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The Future Workplace: Ergonomics for Remote Workers

  • Published
  • 2 April 2021
  • Category
  • General

This is the second part of a periodic series on The Future Workplace. This post is by WorkCare’s Marketing & Communications Assistant Todd Roth and Bryan Reich, Director of our Industrial Athlete Program.

Long before the pandemic, many companies had already adopted hybrid staffing models that give employees the flexibility to work remotely as business needs allow.

These models, which take advantage of advanced communications technology, will not fade away. Research shows that productivity among remote workers has remained the same, and in some cases increased, as employees have adjusted to COVID-19 exposure protection measures. However, ergonomic-related injuries have increased along with the number of people who now work remotely.

In the future, experts predict ergonomic programs will be an integral part of total worker health strategies and wellness checkups for early detection of musculoskeletal disorders (MSDs) and the development of targeted interventions. It’s already happening.

Ergonomic Injury Risk

When employees work remotely, inconsistencies in work-space setups increase ergonomic-related injury risk. Consider a customer service representative who hunches over a laptop in her bedroom, an accountant whose perch is a kitchen countertop, a security guard taking an online college class while sitting a small booth, or a commercial driver who loads products, makes deliveries and stays in his truck while updating electronic records.

These are just a few examples of remote workers who are susceptible to developing MSDs, which can become costly work-related injuries without early evaluation and preventive coaching. According to a recent presentation by Mercer, a Marsh McLennan company specializing in employee well-being and benefits management, the average cost of an MSD-related workers’ compensation claim is $17,000 and sometimes exceeds $30,000.

MSDs affect the muscles, nerves, blood vessels, ligaments and tendons. They may be caused by lifting, pushing, pulling, bending, reaching, working in awkward body postures or doing repetitive tasks.

The risk of developing an MSD increases when there is no warm-up prior to work (even when a job is sedentary), the person is overweight or not physically fit, and when early warning signs (aches and pains) are ignored. MSD symptoms include stiff joints, shooting pains and dull aches, swelling and weakness. The back, neck, shoulders and knees are among the body parts most commonly affected.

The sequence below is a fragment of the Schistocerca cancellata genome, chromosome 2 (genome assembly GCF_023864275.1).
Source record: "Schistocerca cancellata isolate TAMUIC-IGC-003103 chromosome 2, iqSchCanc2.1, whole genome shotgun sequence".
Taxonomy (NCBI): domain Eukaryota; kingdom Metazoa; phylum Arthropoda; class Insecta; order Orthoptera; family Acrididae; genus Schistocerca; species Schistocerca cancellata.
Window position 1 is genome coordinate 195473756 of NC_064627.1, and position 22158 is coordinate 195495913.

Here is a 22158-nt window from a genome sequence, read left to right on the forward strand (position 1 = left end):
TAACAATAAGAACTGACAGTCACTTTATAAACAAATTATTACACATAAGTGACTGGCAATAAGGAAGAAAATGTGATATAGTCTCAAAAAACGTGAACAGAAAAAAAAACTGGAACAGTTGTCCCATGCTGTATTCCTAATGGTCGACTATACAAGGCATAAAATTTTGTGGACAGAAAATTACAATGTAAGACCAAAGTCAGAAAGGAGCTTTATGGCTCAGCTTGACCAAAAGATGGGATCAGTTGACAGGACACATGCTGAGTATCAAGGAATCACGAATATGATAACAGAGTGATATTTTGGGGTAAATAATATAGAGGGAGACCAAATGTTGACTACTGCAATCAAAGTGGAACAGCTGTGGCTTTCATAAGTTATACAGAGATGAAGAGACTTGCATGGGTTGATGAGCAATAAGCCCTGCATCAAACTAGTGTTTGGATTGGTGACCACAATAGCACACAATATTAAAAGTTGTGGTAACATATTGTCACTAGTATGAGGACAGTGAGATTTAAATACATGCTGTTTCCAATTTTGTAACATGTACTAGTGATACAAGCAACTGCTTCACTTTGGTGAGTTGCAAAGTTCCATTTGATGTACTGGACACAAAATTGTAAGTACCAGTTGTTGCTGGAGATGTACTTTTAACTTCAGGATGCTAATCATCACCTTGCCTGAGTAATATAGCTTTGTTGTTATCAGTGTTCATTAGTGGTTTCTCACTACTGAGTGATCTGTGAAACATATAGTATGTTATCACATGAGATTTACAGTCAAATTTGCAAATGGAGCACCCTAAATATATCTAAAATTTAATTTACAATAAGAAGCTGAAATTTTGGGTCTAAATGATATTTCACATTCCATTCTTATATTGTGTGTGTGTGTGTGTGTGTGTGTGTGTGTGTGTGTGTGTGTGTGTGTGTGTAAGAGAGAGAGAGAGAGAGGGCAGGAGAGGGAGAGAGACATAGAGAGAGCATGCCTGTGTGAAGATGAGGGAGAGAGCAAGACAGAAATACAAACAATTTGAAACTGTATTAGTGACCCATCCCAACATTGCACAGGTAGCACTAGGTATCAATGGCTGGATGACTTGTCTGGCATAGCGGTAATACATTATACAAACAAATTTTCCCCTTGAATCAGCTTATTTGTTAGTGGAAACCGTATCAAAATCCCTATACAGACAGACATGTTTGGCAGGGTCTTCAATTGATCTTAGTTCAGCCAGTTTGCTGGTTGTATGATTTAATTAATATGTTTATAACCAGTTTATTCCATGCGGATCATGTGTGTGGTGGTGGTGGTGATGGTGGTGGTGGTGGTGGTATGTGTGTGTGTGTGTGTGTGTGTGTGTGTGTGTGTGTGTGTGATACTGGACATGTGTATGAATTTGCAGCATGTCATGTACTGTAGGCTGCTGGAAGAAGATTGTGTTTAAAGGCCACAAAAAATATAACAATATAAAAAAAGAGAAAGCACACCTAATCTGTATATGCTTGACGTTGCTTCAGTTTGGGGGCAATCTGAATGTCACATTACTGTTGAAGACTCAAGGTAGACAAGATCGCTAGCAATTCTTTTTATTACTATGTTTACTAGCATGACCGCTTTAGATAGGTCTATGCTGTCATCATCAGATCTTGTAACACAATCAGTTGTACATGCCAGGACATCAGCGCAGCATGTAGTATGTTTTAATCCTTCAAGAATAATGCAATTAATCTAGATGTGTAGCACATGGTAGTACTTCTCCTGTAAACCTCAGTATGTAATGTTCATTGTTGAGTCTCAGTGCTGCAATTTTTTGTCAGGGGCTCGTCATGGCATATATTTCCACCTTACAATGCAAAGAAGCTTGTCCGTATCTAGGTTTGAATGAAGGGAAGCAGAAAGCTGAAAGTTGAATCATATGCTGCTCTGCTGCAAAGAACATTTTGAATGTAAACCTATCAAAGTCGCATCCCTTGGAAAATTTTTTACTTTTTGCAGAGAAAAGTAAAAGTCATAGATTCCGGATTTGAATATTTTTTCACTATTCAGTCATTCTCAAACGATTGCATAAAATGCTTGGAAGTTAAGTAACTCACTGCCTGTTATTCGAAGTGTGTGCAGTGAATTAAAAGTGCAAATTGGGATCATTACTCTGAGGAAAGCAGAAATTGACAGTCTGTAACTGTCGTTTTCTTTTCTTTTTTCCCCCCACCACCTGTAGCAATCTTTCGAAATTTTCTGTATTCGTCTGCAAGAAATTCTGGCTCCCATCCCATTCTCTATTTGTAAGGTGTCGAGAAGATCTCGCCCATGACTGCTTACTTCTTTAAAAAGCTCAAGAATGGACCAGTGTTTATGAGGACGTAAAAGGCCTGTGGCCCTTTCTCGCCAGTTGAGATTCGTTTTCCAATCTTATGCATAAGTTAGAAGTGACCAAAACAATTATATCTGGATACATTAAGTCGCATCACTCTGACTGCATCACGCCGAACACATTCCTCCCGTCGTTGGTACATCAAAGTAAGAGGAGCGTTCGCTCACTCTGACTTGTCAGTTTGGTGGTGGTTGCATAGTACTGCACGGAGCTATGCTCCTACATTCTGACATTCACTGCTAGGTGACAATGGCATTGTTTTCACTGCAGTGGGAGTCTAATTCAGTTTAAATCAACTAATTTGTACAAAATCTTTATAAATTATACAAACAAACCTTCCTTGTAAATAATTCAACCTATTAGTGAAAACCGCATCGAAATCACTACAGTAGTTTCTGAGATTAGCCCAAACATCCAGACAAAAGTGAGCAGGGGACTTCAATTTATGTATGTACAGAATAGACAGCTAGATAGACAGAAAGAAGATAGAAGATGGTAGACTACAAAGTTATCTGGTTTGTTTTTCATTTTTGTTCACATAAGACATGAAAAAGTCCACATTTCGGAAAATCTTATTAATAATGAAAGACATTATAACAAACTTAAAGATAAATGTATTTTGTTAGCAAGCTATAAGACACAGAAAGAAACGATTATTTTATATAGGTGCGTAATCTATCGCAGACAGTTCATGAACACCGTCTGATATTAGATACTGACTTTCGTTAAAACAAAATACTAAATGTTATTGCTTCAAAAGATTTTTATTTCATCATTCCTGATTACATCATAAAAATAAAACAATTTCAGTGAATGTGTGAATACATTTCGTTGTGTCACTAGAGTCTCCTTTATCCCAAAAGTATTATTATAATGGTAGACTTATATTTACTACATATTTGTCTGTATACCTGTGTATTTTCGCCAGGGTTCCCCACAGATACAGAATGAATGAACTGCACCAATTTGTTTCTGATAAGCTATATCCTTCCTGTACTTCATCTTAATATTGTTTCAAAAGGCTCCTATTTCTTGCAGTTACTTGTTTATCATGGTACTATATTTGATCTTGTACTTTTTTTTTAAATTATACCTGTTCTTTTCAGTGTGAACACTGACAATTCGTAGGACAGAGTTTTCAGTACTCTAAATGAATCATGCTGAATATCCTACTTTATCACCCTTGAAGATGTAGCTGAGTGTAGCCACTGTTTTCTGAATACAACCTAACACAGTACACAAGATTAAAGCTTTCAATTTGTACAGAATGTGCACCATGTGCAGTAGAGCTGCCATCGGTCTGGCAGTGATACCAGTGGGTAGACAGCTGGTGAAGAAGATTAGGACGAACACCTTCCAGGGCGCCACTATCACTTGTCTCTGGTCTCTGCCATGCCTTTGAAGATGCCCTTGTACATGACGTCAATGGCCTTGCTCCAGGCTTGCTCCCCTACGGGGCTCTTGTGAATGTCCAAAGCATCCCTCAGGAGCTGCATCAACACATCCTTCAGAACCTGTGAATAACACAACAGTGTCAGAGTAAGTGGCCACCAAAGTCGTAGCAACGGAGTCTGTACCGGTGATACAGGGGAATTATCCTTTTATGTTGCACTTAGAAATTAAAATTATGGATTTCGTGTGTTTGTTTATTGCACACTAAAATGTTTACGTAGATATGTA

According to a recent survey by Mercer, two out of five Americans now report new or increased pain in the back, shoulders and wrists. Research also indicates a 10-16 percent increase in MSDs in the past year.

MSD Prevention

In the future workplace, it will be essential for employers to keep up with advances in ergonomics and provide resources to remote workers to reduce their MSD risk. Examples include:

  • Providing educational courses to maximize ergonomic safety
  • Encouraging employees to take breaks, stretch and move around during the workday
  • Investing in ergonomic equipment and workstations to reduce injury risk

 The following elements are recommended for inclusion in a workplace ergonomics program:

  1. Support: Define program goals and objectives, assign responsibilities to designated team members and orient all employees to the plan.
  2. Engage: Invite employees to provide insights from their perspective and incorporate their suggestions in your program. Examples include worksite assessments, solution development and implementation strategies.
  3. Train: Training ensures that workers are aware of ergonomic principles and their benefits, and why it’s important to report MSD symptoms at onset so interventions can begin before an injury occurs.
  4. Evaluate: Adopt evaluation and corrective action procedures to periodically assess program effectiveness and promote continuous quality improvement.

Remember, there is not a one-size-fits-all ergonomics program for all types and sizes of people. When conducting onsite or remote assessments, there are several factors to consider in order to improve safety and protect health. They include behaviors (e.g., taking breaks, stretching, drinking water, sitting/standing); chair, computer monitor, keyboard and mouse adjustments; and equipment needs such as hand-held devices, tools, headphones, footrests, and glare and noise reduction.

WorkCare’s Solution

MSDs are largely preventable, but fatigue, repetition and overexertion still often result in costly injuries. Visit our Onsite Services & Clinics webpage and scroll down to learn more about our cost-effective Industrial Athlete Program, Bio-Ergonomic Surveillance and Industrial Massage solutions.

 

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